Gratitude can help train your brain to notice and appreciate the little things in life and, in doing so, shifts your life experience tremendously. Gratitude can increase your happiness and wellbeing, life satisfaction, even overall health while decreasing the stuff we all want less of like anxiety, depression and anger. It can be a powerful practice to cultivate, especially if you struggle with anxiety or depression.

How Gratitude Relates to Anxiety and Depression
While anxiety and depressive disorders come in different forms and flavours, they share some commonalities. All are associated with underlying negative thinking patterns. These patterns include both what we think and how we think. In other words, both the content and the process of thinking impact anxiety and depression.

The content anxious and depressive thinking is often negative in nature. These thoughts may overly focus on the negative or problem areas (something often referred to as a negativity bias), discount the positive and catastrophize or jump to the worst case scenario. The process of anxious and depressive thinking is characterized by mental time travel – dwelling on the past or focusing on the future. This mental time travel, known as rumination, pulls us out of the present moment and can add to feelings of depression and anxiety. In fact, psychological research shows that the more present we are, the happier we tend to be, even when the present moment isn’t pleasant or enjoyable. Rumination is a sneaky mental habit that zaps us of joy.

Gratitude as a Competing Response
In the world of habits, there’s a treatment approach called Habit Reversal Training. A key component of HRT is the use of a competing response, which is an action that is incompatible with the habit you are trying to break. For example, if you’re trying to break a nail-biting habit, you might clasp your hands as a competing response when you feel the urge to bite. It’s really difficult to clasp your hands and bite your nails at the same time. Consistently using a competing response trains your body to replace the undesired habit with the new one.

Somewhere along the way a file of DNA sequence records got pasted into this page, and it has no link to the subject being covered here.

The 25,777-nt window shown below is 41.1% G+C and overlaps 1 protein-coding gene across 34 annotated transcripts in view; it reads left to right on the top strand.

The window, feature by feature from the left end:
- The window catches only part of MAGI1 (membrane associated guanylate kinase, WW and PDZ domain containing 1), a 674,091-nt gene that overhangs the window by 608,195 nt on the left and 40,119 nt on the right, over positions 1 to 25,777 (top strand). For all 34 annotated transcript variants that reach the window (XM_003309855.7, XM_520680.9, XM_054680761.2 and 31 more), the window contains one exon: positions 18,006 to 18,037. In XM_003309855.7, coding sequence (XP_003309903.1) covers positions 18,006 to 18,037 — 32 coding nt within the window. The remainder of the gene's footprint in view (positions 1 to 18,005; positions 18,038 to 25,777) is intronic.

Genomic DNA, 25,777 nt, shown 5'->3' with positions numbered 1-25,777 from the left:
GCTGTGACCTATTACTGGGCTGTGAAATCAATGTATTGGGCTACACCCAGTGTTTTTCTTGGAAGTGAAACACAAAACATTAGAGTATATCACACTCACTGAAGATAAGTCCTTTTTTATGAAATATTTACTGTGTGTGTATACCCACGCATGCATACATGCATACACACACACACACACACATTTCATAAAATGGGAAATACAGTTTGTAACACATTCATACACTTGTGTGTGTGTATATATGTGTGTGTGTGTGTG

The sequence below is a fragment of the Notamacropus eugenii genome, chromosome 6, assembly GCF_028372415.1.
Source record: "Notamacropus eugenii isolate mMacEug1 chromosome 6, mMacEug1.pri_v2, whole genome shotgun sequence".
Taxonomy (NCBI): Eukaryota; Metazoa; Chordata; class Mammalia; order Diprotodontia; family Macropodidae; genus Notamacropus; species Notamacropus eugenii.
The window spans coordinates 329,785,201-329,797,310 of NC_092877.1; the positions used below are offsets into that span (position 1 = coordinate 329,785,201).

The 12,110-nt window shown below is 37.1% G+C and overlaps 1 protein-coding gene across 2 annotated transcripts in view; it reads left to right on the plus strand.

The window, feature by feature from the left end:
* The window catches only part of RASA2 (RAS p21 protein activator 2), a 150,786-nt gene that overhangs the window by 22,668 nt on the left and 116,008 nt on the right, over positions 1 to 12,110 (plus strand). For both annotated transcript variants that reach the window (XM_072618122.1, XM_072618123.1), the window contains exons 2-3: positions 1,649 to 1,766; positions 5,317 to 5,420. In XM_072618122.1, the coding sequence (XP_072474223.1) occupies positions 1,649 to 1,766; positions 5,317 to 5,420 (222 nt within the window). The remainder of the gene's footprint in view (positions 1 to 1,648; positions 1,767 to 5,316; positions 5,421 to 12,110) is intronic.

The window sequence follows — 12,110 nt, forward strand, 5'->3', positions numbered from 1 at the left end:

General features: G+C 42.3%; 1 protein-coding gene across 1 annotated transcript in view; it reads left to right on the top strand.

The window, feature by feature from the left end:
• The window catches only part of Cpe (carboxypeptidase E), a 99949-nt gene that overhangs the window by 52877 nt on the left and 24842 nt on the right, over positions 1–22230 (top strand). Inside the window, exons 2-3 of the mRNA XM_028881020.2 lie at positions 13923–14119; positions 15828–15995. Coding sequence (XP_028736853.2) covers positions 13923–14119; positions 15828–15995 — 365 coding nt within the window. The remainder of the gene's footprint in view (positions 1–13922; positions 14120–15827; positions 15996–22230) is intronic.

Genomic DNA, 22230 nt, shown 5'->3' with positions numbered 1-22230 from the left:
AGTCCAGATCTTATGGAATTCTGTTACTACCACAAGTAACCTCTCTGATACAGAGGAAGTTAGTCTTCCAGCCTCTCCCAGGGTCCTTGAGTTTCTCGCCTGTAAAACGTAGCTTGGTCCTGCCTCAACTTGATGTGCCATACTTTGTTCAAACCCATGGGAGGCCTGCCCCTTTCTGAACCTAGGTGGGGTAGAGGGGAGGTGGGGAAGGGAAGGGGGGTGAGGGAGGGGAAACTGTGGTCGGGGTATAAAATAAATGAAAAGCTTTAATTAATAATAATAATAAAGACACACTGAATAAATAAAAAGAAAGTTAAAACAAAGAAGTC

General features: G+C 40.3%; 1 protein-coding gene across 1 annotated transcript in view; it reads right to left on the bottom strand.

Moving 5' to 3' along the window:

Rumination, worry, complaining and negativity are mental habits, and ones with far worse consequences than nail biting. These mental habits involve stewing on negative thoughts, indulging them in a repeating and amplifying loop with the effect of dragging down your mood and pulling you out of the present moment. I propose that we try gratitude as a competing response for these mental habits. It’s surprisingly difficult to tap into gratitude – really tap into it – and also get stuck in negativity. When you find yourself getting wrapped up in those negative thoughts or starting down a spiral, challenge your mind to find something in that moment to be grateful for. In doing so, you’re combating the negative content of your thoughts and bringing your mind into the present. Just be sure you don’t go through the motions, though. You have to try to really get in touch with a sense of appreciation, gratitude or beauty in the here and now. The goal is to truly activate grateful feelings to help buoy you against the negativity and to help keep you grounded in the present moment.